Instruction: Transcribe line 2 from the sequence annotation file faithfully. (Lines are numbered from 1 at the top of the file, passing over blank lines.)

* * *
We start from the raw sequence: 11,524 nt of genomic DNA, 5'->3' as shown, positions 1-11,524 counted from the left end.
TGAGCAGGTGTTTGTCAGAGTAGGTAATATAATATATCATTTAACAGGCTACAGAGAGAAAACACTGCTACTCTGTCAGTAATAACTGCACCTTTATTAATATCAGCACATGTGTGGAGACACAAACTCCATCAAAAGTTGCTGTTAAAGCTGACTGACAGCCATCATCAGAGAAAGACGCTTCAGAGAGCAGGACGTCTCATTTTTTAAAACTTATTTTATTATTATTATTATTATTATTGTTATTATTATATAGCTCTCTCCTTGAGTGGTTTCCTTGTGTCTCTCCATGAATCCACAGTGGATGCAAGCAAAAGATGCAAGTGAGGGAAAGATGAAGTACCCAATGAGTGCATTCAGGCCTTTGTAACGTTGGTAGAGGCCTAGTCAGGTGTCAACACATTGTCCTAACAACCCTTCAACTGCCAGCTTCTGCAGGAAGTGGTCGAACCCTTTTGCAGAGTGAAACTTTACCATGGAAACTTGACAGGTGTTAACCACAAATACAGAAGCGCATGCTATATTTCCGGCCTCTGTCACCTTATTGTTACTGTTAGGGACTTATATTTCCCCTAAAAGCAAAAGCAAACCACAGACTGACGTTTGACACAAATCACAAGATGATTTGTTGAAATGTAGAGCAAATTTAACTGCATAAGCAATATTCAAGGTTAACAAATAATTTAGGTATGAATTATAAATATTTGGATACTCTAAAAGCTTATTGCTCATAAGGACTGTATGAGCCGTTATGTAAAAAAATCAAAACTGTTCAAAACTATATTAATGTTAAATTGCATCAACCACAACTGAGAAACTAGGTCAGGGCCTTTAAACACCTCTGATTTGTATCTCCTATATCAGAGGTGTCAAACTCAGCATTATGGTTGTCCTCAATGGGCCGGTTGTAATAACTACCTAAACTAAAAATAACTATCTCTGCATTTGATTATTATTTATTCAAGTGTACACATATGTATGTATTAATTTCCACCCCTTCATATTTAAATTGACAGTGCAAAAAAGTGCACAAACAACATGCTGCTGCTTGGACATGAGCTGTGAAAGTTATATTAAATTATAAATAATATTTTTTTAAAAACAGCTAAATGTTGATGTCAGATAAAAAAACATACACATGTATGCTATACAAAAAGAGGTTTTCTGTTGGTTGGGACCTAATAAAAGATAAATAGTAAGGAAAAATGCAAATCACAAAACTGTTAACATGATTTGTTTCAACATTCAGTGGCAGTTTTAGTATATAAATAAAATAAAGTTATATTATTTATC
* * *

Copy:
TGAGCAGGTGTTTGTCAGAGTAGGTAATATAATATATCATTTAACAGGCTACAGAGAGAAAACACTGCTACTCTGTCAGTAATAACTGCACCTTTATTAATATCAGCACATGTGTGGAGACACAAACTCCATCAAAAGTTGCTGTTAAAGCTGACTGACAGCCATCATCAGAGAAAGACGCTTCAGAGAGCAGGACGTCTCATTTTTTAAAACTTATTTTATTATTATTATTATTATTATTGTTATTATTATATAGCTCTCTCCTTGAGTGGTTTCCTTGTGTCTCTCCATGAATCCACAGTGGATGCAAGCAAAAGATGCAAGTGAGGGAAAGATGAAGTACCCAATGAGTGCATTCAGGCCTTTGTAACGTTGGTAGAGGCCTAGTCAGGTGTCAACACATTGTCCTAACAACCCTTCAACTGCCAGCTTCTGCAGGAAGTGGTCGAACCCTTTTGCAGAGTGAAACTTTACCATGGAAACTTGACAGGTGTTAACCACAAATACAGAAGCGCATGCTATATTTCCGGCCTCTGTCACCTTATTGTTACTGTTAGGGACTTATATTTCCCCTAAAAGCAAAAGCAAACCACAGACTGACGTTTGACACAAATCACAAGATGATTTGTTGAAATGTAGAGCAAATTTAACTGCATAAGCAATATTCAAGGTTAACAAATAATTTAGGTATGAATTATAAATATTTGGATACTCTAAAAGCTTATTGCTCATAAGGACTGTATGAGCCGTTATGTAAAAAAATCAAAACTGTTCAAAACTATATTAATGTTAAATTGCATCAACCACAACTGAGAAACTAGGTCAGGGCCTTTAAACACCTCTGATTTGTATCTCCTATATCAGAGGTGTCAAACTCAGCATTATGGTTGTCCTCAATGGGCCGGTTGTAATAACTACCTAAACTAAAAATAACTATCTCTGCATTTGATTATTATTTATTCAAGTGTACACATATGTATGTATTAATTTCCACCCCTTCATATTTAAATTGACAGTGCAAAAAAGTGCACAAACAACATGCTGCTGCTTGGACATGAGCTGTGAAAGTTATATTAAATTATAAATAATATTTTTTTAAAAACAGCTAAATGTTGATGTCAGATAAAAAAACATACACATGTATGCTATACAAAAAGAGGTTTTCTGTTGGTTGGGACCTAATAAAAGATAAATAGTAAGGAAAAATGCAAATCACAAAACTGTTAACATGATTTGTTTCAACATTCAGTGGCAGTTTTAGTATATAAATAAAATAAAGTTATATTATTTATC